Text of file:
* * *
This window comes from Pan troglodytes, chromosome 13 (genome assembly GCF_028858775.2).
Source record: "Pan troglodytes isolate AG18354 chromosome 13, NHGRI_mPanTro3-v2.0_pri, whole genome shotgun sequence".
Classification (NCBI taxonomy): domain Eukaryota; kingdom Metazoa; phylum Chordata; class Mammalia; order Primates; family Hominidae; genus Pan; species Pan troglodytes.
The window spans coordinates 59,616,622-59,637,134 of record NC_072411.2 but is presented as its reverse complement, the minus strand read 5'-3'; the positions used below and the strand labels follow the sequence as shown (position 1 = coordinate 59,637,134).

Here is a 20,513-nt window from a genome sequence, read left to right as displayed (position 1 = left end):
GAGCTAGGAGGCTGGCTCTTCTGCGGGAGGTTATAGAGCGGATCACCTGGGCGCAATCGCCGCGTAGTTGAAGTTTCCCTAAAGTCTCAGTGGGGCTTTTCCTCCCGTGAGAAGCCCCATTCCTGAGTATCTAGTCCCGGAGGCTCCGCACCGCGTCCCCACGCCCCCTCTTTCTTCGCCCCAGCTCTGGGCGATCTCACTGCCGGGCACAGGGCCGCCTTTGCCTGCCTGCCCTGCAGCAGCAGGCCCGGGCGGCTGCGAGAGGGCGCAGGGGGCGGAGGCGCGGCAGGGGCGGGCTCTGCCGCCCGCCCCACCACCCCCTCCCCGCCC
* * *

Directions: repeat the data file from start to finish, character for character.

This window comes from Pan troglodytes, chromosome 13 (genome assembly GCF_028858775.2).
Source record: "Pan troglodytes isolate AG18354 chromosome 13, NHGRI_mPanTro3-v2.0_pri, whole genome shotgun sequence".
Classification (NCBI taxonomy): domain Eukaryota; kingdom Metazoa; phylum Chordata; class Mammalia; order Primates; family Hominidae; genus Pan; species Pan troglodytes.
The window spans coordinates 59,616,622-59,637,134 of record NC_072411.2 but is presented as its reverse complement, the minus strand read 5'-3'; the positions used below and the strand labels follow the sequence as shown (position 1 = coordinate 59,637,134).

Here is a 20,513-nt window from a genome sequence, read left to right as displayed (position 1 = left end):
GAGCTAGGAGGCTGGCTCTTCTGCGGGAGGTTATAGAGCGGATCACCTGGGCGCAATCGCCGCGTAGTTGAAGTTTCCCTAAAGTCTCAGTGGGGCTTTTCCTCCCGTGAGAAGCCCCATTCCTGAGTATCTAGTCCCGGAGGCTCCGCACCGCGTCCCCACGCCCCCTCTTTCTTCGCCCCAGCTCTGGGCGATCTCACTGCCGGGCACAGGGCCGCCTTTGCCTGCCTGCCCTGCAGCAGCAGGCCCGGGCGGCTGCGAGAGGGCGCAGGGGGCGGAGGCGCGGCAGGGGCGGGCTCTGCCGCCCGCCCCACCACCCCCTCCCCGCCC